Sunday, June 25, 2017

Book Review/Audiobook Review The Bone Witch by Rin Chupeco




12 Hours 9 Minutes | Sourcebooks | 3/7/17

Book Review

The Bone Witch is the genre defining YA you need if you've ever wanted a high fantasy to be more than just you know...a vaguely pastoral medieval England. Chupeco's Eastern inspired fantasy will take you to a vast and sometimes complicated world where women are trained to become ashsa, a class of women with magical powers. Then novel follows Tea, a young novice with the ability to raise the dead and her journey that  begins at the end of the world. A series with the promise of a darker world to come. Lots of great image inspiration's on Chupeco's Pinterst

Audiobook Review

Emily Woo Zeller's stellar collection of voices entices listeners into Chupeco's rich and diverse fantasy realm. Here, girls gifted with magic are spirited away and trained to become highly skilled practitioners of a magic known as asha. Will Damron gives an inquisitive and pithy performance as a bard who finds himself face-to-face with Tea Pahlavi, an exiled asha with the rare ability to raise the dead. The bard and listeners are in for a treat as Zeller enthusiastically spins Tea's tale of how she went from a young novice to a banished pariah. Zeller's effortless diction brings this Eastern-inspired fantasy, filled with chilling imagery, to life. J.E.C. © AudioFile 2017, Portland, Maine [Published: MAY 2017]

Thursday, June 22, 2017

Book Review/Audiobook Review Geekerella by Ashley Poston



Book Review

Get your flip fops, grab your shades I have found the upbeat, modern and heartwarming summer YA romance you will want to bring along to the beach.  

Geekerella is a Cinderella story with a generous twist of  fandom and pop culture. Danielle "Elle" is a down on her luck diehard fangirl of Starfield a cult hit show from the 90's. A fandom she inherited from her  deceased father, ahem, a BNF if you will. Now she's just trying to make it through high school living with her stepmother and evil stepsisters. 

Enter our prince charming,  Darien Freeman, the teen heartthrob who is playing the lead in the Starfield Movie, he's a  a young buff brown actor taking on an iconic role while co-staring with a sweet down to earth female actress who is also an indie film darling, and they are putting on a fake relationship for fans. Stop me if you've heard this.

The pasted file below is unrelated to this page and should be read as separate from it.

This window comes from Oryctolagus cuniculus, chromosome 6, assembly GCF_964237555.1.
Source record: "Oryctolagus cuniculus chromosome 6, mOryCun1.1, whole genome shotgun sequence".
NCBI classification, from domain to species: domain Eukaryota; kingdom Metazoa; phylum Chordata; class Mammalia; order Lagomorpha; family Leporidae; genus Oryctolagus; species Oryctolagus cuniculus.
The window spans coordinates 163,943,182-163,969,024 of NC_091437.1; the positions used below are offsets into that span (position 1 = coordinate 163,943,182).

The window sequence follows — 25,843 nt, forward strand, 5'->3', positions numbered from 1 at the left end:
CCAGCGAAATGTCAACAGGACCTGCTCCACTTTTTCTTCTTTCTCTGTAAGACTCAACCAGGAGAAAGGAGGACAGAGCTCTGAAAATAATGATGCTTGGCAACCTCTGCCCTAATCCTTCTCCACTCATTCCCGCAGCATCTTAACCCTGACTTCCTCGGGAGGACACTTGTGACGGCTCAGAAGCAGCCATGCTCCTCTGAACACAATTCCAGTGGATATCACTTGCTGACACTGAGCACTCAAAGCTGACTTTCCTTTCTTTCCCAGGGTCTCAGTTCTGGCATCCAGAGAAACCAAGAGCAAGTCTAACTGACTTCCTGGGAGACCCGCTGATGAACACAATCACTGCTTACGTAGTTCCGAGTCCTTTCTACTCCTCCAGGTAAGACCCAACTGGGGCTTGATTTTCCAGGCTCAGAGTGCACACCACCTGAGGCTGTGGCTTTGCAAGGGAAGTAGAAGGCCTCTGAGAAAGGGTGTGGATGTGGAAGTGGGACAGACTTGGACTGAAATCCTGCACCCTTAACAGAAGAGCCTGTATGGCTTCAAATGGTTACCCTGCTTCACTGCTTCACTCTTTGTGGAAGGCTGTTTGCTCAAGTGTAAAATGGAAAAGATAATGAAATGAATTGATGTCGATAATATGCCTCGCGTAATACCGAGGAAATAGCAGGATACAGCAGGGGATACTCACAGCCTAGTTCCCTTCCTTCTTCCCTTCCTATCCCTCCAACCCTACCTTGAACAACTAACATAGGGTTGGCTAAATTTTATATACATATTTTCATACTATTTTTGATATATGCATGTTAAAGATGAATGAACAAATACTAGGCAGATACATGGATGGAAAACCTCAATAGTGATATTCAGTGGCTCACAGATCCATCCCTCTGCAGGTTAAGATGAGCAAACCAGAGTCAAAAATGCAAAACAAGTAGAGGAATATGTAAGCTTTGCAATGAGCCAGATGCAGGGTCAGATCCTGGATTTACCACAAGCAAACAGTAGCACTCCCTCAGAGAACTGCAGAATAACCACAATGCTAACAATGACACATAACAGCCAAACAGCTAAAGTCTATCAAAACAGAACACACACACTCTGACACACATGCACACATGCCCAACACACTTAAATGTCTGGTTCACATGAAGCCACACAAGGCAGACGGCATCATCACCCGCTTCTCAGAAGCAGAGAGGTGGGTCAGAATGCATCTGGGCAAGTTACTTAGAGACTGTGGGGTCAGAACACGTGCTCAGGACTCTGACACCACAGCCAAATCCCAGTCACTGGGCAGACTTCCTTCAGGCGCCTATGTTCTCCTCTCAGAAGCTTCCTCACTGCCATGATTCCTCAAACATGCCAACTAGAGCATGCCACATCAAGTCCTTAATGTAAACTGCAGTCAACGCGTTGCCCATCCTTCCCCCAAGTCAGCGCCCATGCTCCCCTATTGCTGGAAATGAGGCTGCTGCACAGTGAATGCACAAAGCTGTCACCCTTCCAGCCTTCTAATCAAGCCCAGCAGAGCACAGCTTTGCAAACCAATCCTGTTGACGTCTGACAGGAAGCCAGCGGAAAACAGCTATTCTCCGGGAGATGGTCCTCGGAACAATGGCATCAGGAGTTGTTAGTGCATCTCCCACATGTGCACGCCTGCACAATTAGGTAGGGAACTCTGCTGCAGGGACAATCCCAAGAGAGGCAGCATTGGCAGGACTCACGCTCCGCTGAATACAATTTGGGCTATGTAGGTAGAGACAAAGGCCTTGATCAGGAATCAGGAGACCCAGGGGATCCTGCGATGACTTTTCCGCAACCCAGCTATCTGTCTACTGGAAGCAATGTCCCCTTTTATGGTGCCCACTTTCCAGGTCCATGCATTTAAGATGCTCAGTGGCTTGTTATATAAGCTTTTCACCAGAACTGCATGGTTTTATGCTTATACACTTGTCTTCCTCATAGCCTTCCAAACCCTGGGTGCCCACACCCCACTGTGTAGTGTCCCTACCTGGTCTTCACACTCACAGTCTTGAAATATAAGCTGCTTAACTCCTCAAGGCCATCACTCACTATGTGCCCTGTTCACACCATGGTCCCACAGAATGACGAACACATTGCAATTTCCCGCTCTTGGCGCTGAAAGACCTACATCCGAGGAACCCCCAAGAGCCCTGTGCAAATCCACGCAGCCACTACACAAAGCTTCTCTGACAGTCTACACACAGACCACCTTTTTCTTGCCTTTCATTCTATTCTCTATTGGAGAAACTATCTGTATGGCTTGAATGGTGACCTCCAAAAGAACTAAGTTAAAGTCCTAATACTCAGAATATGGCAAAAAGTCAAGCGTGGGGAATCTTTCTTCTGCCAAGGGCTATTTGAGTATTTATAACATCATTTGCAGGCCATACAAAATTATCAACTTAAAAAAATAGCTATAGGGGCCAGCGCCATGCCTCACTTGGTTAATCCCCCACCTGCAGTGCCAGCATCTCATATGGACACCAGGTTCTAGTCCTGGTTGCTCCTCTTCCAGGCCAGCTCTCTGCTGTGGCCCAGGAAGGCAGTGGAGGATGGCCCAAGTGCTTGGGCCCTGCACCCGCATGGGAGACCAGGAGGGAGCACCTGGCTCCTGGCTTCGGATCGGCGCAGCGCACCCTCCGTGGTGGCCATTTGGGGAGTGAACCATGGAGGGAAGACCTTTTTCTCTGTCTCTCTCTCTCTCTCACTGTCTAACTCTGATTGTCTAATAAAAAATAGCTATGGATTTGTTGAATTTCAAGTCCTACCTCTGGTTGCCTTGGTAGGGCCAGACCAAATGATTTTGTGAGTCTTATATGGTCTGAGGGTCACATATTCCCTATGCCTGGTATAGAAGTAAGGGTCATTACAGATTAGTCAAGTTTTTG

The characters meet cute through a wrong number and start texting and building a relationship while surrounded by a crew of gusty side characters. All roads are leading to a cosmic meeting at a once and a lifetime Cosplay Ball.

Audiobook Review

Narrator Eileen Stevens's subtle Southern accent and energizing performance are an out-of-this-world pairing for this reimagined Cinderella. Sounding intrepid and animated, Stevens never loses sight of Elle, whose love of the cult sci-fi show "Starfield" is her escape from her evil stepmother. When she begins texting a fellow fan, Elle thinks she may have found her Prince Charming. Little does she know that on the other side of the texts is Darien Freeman, the teen heartthrob who is starring in the "Starfield" reboot. Narrator Tristan Morris's wonderfully theatrical voice never quite captures the young actor, who is caught in a bout of ennui. Teens familiar with the intricacies of fandom will find the inside jokes a delightful addition to this contemporary fairy tale. J.E.C. © AudioFile 2017, Portland, Maine [Published: MAY 2017]



Sunday, June 11, 2017

Audiobook Review: Station Eleven by Emily St. John Mandel

  • Release Date: September 9th 2014
  • Audiobook Hours: 10 hours and 41 minutes
  • Genre: Literary....Science Fiction ?
  • Publisher: Random House Audio
I feel like three years ago you couldn't trip anywhere in the book-sphere without falling into this book. Station Eleven is the fascinating and deeply haunting story of what happens after a flu epidemic kills 99% of the Earth's population and infrastructure collapses.

Everything I knew about this book happens in the first 20 pages; An actor in a production of King Lear dies on stage in front of child actor Kirsten Raymonde. Jump cut to 20 years later where Kirsten is part of a traveling symphony, a theater troupe that performs Shakespeare in the small towns dotting the the desolate and often dangerous North American landscape.

I am seriously in awe of the narrative structure of this book. The novel moves back and forth through time, telling stories of people who were in the theater that night with Kirsten. Mandel effortlessly weaves her characters fates through and around each other. There is also kind of a twist, I’m not sure how soon you’re supposed to see it, but it took me by surprise.